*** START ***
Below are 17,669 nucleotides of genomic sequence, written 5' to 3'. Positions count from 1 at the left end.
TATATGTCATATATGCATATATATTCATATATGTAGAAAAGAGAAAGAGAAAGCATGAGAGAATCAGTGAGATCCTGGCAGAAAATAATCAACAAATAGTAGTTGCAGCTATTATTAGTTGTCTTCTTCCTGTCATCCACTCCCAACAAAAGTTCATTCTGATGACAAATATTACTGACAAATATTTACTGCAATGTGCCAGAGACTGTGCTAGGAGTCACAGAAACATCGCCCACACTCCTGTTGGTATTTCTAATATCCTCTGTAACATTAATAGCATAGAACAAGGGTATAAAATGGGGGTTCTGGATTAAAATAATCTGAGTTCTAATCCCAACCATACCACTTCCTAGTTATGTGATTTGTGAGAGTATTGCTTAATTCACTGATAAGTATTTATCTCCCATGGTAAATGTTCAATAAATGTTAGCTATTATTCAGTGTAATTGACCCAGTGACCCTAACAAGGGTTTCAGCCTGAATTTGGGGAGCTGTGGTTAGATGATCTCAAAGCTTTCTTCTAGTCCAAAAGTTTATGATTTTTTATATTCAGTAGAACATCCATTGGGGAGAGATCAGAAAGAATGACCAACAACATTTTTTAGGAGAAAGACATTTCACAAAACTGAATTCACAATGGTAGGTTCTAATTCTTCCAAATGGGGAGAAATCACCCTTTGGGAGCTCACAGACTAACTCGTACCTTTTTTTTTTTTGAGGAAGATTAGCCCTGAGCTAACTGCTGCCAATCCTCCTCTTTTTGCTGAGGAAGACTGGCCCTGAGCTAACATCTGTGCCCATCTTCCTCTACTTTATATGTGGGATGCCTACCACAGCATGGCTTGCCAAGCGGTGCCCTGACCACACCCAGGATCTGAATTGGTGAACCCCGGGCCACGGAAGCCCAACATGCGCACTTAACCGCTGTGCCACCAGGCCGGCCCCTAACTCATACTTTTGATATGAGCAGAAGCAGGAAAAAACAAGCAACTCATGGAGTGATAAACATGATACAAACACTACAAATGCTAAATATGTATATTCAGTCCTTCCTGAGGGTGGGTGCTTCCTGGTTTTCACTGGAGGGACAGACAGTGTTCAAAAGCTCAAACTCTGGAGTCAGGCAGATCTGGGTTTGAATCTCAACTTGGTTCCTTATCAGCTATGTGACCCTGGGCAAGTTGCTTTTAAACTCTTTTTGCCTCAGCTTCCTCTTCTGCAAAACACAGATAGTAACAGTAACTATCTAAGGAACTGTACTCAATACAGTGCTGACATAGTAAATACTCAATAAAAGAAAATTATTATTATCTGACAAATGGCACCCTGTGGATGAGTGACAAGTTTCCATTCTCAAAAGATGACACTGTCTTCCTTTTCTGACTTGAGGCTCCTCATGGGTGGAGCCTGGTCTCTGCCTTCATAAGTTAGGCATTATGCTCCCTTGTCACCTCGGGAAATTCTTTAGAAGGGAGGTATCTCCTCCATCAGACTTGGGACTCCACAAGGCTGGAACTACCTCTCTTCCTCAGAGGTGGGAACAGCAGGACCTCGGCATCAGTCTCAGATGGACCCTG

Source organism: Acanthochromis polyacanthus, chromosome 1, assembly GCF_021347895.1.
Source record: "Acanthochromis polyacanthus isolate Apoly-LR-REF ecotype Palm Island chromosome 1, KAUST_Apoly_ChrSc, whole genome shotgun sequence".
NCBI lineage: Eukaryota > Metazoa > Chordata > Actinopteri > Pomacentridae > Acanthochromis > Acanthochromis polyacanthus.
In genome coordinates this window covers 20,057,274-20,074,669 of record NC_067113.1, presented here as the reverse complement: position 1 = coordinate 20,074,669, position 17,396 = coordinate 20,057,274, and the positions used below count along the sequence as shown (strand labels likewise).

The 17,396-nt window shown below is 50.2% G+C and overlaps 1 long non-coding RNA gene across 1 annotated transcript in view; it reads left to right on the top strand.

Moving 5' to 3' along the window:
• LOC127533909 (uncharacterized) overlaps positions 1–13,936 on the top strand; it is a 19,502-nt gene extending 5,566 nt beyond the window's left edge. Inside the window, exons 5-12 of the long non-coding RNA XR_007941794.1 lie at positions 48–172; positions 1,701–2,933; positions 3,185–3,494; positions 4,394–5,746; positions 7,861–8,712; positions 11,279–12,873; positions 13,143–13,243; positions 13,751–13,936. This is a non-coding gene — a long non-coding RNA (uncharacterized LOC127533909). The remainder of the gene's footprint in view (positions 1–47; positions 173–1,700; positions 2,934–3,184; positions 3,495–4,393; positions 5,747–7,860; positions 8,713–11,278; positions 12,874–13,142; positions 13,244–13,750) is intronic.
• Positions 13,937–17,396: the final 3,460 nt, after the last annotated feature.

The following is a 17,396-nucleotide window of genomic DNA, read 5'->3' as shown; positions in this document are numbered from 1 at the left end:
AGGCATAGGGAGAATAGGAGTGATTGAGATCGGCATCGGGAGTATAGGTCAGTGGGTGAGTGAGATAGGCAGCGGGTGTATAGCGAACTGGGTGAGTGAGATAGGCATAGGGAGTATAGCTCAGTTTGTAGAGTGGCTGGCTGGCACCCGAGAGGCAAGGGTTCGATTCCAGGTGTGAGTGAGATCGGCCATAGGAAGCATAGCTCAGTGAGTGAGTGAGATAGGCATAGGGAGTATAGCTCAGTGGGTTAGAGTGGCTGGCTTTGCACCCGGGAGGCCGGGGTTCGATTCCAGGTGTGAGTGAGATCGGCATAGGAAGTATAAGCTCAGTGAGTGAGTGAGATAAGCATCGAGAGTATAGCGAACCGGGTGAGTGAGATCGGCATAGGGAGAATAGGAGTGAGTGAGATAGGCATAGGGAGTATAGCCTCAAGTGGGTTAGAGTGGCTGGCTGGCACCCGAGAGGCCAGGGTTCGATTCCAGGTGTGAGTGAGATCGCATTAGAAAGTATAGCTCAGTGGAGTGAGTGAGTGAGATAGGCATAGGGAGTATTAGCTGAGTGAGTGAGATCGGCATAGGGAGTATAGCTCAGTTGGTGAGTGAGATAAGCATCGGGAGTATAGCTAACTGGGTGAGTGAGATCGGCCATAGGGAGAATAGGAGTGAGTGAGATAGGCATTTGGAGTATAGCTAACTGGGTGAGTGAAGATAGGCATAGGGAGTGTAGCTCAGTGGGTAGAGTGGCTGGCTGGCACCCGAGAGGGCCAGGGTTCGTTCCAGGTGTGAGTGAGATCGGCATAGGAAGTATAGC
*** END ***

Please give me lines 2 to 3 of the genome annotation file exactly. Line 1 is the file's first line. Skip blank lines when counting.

TATATGTCATATATGCATATATATTCATATATGTAGAAAAGAGAAAGAGAAAGCATGAGAGAATCAGTGAGATCCTGGCAGAAAATAATCAACAAATAGTAGTTGCAGCTATTATTAGTTGTCTTCTTCCTGTCATCCACTCCCAACAAAAGTTCATTCTGATGACAAATATTACTGACAAATATTTACTGCAATGTGCCAGAGACTGTGCTAGGAGTCACAGAAACATCGCCCACACTCCTGTTGGTATTTCTAATATCCTCTGTAACATTAATAGCATAGAACAAGGGTATAAAATGGGGGTTCTGGATTAAAATAATCTGAGTTCTAATCCCAACCATACCACTTCCTAGTTATGTGATTTGTGAGAGTATTGCTTAATTCACTGATAAGTATTTATCTCCCATGGTAAATGTTCAATAAATGTTAGCTATTATTCAGTGTAATTGACCCAGTGACCCTAACAAGGGTTTCAGCCTGAATTTGGGGAGCTGTGGTTAGATGATCTCAAAGCTTTCTTCTAGTCCAAAAGTTTATGATTTTTTATATTCAGTAGAACATCCATTGGGGAGAGATCAGAAAGAATGACCAACAACATTTTTTAGGAGAAAGACATTTCACAAAACTGAATTCACAATGGTAGGTTCTAATTCTTCCAAATGGGGAGAAATCACCCTTTGGGAGCTCACAGACTAACTCGTACCTTTTTTTTTTTTGAGGAAGATTAGCCCTGAGCTAACTGCTGCCAATCCTCCTCTTTTTGCTGAGGAAGACTGGCCCTGAGCTAACATCTGTGCCCATCTTCCTCTACTTTATATGTGGGATGCCTACCACAGCATGGCTTGCCAAGCGGTGCCCTGACCACACCCAGGATCTGAATTGGTGAACCCCGGGCCACGGAAGCCCAACATGCGCACTTAACCGCTGTGCCACCAGGCCGGCCCCTAACTCATACTTTTGATATGAGCAGAAGCAGGAAAAAACAAGCAACTCATGGAGTGATAAACATGATACAAACACTACAAATGCTAAATATGTATATTCAGTCCTTCCTGAGGGTGGGTGCTTCCTGGTTTTCACTGGAGGGACAGACAGTGTTCAAAAGCTCAAACTCTGGAGTCAGGCAGATCTGGGTTTGAATCTCAACTTGGTTCCTTATCAGCTATGTGACCCTGGGCAAGTTGCTTTTAAACTCTTTTTGCCTCAGCTTCCTCTTCTGCAAAACACAGATAGTAACAGTAACTATCTAAGGAACTGTACTCAATACAGTGCTGACATAGTAAATACTCAATAAAAGAAAATTATTATTATCTGACAAATGGCACCCTGTGGATGAGTGACAAGTTTCCATTCTCAAAAGATGACACTGTCTTCCTTTTCTGACTTGAGGCTCCTCATGGGTGGAGCCTGGTCTCTGCCTTCATAAGTTAGGCATTATGCTCCCTTGTCACCTCGGGAAATTCTTTAGAAGGGAGGTATCTCCTCCATCAGACTTGGGACTCCACAAGGCTGGAACTACCTCTCTTCCTCAGAGGTGGGAACAGCAGGACCTCGGCATCAGTCTCAGATGGACCCTG

Source organism: Acanthochromis polyacanthus, chromosome 1, assembly GCF_021347895.1.